That July, Nez gave birth to Elias, her fifth child, and decided to get sober. She’d been scared and hadn’t told many people that she was pregnant, but after she gave birth, she talked to her eldest daughter, who was living with Howell. Nez’s ex-husband stepped up to help take care of Elias, and Nez looked up rehab programs. By September 25, she was 65 days sober and enrolled at the Mountain Center, an outdoors education program with transitional living and counseling services on the Tesuque Pueblo in northern New Mexico. At the facility, Nez posted photographs of herself smiling under the azure sky. “I cannot remember the last time I was really HAPPY and PROUD of myself,” she wrote on Facebook the day she successfully walked the center’s tightrope course. “I’m starting to feel and see things differently…. I’m walking in beauty.”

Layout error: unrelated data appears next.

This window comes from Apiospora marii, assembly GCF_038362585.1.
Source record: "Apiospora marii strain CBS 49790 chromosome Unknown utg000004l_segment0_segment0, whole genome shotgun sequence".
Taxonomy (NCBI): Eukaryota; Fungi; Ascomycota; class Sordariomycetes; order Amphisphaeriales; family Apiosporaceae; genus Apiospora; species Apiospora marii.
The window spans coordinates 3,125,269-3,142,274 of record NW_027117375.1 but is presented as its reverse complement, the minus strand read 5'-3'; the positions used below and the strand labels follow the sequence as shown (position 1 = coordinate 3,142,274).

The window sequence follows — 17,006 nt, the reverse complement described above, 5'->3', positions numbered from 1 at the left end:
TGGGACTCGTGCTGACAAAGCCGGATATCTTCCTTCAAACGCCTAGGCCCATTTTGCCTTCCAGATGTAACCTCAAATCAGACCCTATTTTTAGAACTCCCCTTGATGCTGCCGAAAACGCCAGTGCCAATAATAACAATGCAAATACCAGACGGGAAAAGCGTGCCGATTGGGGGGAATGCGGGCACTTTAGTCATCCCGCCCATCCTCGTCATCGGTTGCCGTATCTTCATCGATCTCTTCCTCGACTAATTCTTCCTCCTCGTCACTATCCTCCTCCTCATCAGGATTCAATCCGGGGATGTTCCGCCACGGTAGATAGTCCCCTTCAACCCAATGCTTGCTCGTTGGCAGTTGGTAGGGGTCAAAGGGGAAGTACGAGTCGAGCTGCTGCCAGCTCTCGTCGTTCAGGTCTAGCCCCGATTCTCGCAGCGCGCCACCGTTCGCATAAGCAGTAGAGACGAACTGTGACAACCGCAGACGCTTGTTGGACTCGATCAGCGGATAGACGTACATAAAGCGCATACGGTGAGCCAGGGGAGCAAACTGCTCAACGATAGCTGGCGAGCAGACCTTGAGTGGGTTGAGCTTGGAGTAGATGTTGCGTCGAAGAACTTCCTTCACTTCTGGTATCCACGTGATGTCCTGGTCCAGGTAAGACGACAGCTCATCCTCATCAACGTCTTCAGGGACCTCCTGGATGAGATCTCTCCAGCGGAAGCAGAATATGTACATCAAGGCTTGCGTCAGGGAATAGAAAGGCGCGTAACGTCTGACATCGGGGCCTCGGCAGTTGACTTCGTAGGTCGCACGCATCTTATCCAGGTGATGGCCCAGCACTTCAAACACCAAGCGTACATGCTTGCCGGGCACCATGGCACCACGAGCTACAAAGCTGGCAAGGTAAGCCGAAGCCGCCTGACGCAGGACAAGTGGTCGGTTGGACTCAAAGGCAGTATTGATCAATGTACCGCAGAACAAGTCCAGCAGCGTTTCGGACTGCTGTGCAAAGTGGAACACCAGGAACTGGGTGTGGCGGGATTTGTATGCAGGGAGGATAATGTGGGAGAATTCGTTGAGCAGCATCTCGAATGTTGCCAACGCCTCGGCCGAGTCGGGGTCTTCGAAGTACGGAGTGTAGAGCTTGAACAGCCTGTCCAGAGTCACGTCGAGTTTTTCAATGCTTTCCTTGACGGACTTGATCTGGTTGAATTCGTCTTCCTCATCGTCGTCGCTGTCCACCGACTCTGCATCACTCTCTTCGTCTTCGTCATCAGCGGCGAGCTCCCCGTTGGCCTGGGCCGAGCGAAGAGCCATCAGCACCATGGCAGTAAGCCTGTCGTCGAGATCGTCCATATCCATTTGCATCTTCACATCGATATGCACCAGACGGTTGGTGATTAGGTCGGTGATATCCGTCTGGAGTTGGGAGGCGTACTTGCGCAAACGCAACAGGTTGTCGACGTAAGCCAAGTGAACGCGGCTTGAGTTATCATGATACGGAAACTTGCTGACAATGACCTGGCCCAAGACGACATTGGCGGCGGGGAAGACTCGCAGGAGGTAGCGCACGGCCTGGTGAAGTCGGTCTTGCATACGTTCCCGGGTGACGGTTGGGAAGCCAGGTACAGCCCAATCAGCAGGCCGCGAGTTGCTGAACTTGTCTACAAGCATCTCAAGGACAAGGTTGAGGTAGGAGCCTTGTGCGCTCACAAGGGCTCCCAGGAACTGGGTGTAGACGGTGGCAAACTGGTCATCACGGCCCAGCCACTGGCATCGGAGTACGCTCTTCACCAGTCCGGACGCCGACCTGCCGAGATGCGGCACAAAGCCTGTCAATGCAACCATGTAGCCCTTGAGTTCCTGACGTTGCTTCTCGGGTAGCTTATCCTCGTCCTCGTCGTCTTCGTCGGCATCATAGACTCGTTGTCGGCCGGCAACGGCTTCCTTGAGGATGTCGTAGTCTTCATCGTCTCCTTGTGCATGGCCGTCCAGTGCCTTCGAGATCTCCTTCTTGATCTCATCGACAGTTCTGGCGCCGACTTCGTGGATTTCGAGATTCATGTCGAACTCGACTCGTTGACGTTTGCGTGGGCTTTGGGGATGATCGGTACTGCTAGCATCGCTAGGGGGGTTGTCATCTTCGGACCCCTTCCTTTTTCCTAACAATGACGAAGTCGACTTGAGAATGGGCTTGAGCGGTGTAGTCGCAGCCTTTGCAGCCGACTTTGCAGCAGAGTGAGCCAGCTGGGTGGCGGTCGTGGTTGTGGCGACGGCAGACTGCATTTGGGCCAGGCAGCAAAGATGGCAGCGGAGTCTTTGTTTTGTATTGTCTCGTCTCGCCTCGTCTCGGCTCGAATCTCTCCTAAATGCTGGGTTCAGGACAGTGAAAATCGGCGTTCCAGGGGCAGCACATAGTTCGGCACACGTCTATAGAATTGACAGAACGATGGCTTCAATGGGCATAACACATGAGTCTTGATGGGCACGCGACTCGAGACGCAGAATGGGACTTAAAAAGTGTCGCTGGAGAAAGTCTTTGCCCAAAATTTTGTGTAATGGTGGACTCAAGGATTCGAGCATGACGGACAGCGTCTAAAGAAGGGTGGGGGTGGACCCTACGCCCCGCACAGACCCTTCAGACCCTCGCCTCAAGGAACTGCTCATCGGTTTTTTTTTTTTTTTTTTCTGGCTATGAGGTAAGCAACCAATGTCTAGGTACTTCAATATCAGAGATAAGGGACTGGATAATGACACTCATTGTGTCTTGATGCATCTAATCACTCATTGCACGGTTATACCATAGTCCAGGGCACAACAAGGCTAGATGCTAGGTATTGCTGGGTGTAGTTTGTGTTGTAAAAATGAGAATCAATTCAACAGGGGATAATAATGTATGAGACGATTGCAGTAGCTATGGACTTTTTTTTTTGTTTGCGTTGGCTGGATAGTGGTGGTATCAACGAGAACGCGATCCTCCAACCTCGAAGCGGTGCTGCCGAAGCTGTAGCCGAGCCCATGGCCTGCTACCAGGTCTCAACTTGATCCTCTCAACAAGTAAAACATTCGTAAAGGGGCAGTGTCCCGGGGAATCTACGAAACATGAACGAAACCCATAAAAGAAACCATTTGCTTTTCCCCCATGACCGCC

When she returned to Albuquerque in November, Nez focused on maintaining her sobriety. Howell told me she had done the best recovery work at rehab that he had ever seen from her. “We really had a good feeling that she was really going to make it and change,” he said. “Everybody was very proud of her.” But in late January 2021, she ran into a police officer. Howell and Gordon Joe heard that she was at the scene of a fight that broke out at the Circle K across the street from the Indian Center. The Albuquerque Police Department said it had no available records clarifying what had happened and did not respond to requests for comment. The only document the Metropolitan Court had on file for Nez shows that an officer served her the outstanding warrant and, on January 29, booked her into the Metropolitan Detention Center.